Certainly, in the UK, the legal onus is on a producer to ensure that their product is safe and "fit for purpose". There's no difference, as such, if the product is a bicycle or a cheese.

                                                  That said, in food terms, sunshine is entirely right that we appear to be less "scared" of food issues that seem to terrify many Americans (I base my comment on reading many Chowhound "safety" threads" - and, yes, I know I'm generalising)

                                            3. I'm an American in the US, and I've had an interest in this issue for a long time. I've used eggs as old as 4-5 months from the date of purchase (in a vacation home that I visit infrequently), and the eggs were fine. I cracked them into a cup individually to make sure there were no off odors or color before scrambling them. They looked and tasted just fine!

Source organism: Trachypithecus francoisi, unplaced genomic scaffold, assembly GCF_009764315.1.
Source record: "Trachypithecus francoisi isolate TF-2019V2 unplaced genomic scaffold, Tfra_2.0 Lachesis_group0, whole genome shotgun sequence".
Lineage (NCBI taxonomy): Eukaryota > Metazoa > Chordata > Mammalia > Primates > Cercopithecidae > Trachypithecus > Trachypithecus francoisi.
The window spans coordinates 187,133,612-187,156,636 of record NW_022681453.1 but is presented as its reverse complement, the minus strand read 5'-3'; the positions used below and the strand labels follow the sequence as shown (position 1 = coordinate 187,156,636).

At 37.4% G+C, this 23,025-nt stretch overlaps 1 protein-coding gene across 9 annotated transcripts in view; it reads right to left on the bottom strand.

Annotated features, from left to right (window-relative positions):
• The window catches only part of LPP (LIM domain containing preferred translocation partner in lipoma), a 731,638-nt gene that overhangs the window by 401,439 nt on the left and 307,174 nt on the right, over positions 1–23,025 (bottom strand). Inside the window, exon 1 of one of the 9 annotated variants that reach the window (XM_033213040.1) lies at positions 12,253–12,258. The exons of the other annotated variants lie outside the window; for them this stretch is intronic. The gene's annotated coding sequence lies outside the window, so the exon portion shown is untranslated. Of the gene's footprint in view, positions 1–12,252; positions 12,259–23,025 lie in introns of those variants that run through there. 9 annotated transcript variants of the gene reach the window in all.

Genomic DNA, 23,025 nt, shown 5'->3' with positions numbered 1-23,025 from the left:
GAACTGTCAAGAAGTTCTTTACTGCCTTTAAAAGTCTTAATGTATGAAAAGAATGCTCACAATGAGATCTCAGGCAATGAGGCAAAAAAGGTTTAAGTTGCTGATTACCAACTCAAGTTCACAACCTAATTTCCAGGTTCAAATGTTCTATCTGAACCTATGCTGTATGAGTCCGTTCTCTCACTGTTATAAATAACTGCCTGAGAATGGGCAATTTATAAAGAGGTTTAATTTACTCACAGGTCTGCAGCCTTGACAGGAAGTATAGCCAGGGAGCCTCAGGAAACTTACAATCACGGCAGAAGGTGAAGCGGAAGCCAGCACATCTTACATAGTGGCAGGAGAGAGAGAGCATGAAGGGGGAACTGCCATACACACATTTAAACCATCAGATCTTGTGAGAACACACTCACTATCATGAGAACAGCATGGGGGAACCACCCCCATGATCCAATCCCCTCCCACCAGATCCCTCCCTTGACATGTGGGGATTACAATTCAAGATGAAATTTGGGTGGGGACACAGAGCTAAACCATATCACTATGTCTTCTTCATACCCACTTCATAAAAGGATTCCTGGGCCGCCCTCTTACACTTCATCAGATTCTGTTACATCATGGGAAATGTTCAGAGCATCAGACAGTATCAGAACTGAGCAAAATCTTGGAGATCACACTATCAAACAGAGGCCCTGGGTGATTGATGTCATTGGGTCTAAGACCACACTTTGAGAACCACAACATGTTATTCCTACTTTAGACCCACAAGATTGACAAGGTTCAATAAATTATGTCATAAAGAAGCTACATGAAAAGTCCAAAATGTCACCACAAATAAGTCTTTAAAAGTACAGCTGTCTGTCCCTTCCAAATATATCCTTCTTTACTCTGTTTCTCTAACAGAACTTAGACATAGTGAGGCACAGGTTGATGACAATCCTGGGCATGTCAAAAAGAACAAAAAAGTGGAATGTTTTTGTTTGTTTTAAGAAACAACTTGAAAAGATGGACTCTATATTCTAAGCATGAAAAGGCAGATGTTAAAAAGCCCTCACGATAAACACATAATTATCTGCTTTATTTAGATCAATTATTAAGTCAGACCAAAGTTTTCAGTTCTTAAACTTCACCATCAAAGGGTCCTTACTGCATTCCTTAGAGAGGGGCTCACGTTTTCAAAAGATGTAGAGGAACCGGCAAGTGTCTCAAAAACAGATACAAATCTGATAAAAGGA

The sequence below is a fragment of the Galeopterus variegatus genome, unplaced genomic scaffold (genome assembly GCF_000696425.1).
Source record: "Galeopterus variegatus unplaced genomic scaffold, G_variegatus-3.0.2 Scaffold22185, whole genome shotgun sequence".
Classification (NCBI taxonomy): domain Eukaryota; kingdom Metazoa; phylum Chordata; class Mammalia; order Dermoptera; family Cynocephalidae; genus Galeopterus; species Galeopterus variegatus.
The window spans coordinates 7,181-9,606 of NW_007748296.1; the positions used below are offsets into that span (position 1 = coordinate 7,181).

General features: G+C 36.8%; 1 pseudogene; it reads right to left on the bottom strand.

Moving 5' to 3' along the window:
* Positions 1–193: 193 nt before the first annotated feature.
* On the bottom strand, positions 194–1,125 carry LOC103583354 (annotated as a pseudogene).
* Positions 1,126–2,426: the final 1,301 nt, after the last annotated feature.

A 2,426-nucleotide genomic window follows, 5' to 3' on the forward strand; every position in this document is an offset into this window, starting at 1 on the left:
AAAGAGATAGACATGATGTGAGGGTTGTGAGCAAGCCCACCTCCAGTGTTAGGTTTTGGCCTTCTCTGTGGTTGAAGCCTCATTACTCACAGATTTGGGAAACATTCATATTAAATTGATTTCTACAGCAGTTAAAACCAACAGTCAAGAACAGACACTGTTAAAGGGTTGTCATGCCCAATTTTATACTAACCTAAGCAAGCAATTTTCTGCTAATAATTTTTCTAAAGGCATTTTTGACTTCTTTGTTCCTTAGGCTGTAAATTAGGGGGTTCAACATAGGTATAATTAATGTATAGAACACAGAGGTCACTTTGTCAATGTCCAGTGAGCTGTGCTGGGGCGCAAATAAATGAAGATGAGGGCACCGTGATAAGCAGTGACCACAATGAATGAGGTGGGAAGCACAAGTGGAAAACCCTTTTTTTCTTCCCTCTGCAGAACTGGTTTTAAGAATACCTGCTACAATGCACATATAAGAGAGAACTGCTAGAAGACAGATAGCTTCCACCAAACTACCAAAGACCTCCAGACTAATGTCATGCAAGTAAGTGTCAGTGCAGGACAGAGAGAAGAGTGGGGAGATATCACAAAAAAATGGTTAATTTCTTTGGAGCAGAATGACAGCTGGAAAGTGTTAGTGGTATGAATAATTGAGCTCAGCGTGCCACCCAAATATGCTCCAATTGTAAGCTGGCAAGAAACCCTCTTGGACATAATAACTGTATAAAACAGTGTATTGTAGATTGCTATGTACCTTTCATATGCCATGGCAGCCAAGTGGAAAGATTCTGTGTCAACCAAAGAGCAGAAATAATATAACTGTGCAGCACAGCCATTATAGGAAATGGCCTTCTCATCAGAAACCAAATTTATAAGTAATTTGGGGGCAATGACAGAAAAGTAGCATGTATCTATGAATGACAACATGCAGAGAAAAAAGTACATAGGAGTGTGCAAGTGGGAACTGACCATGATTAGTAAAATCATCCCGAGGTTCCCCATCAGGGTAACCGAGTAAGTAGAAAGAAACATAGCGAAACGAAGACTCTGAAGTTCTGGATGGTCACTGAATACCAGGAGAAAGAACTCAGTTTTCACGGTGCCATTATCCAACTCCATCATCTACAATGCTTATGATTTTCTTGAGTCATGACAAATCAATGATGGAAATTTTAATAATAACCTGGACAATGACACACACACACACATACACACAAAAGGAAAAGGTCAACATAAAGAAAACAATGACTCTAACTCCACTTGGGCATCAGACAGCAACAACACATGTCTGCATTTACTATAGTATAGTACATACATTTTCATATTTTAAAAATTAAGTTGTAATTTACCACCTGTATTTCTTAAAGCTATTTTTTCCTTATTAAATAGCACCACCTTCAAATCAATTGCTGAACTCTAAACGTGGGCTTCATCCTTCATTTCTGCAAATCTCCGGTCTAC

Eggs that old are best used as ingredients in another dish or as scrambled eggs...I doubt they would have held up to poaching or frying with yolk intact. But I will say that I would never leave them out of the refrigerator that long and use them, whether the cuticle is present or not.

                                              Otherwise, I think American eggs should be fine out of the fridge for at least a week. I've left them out that long with no problems.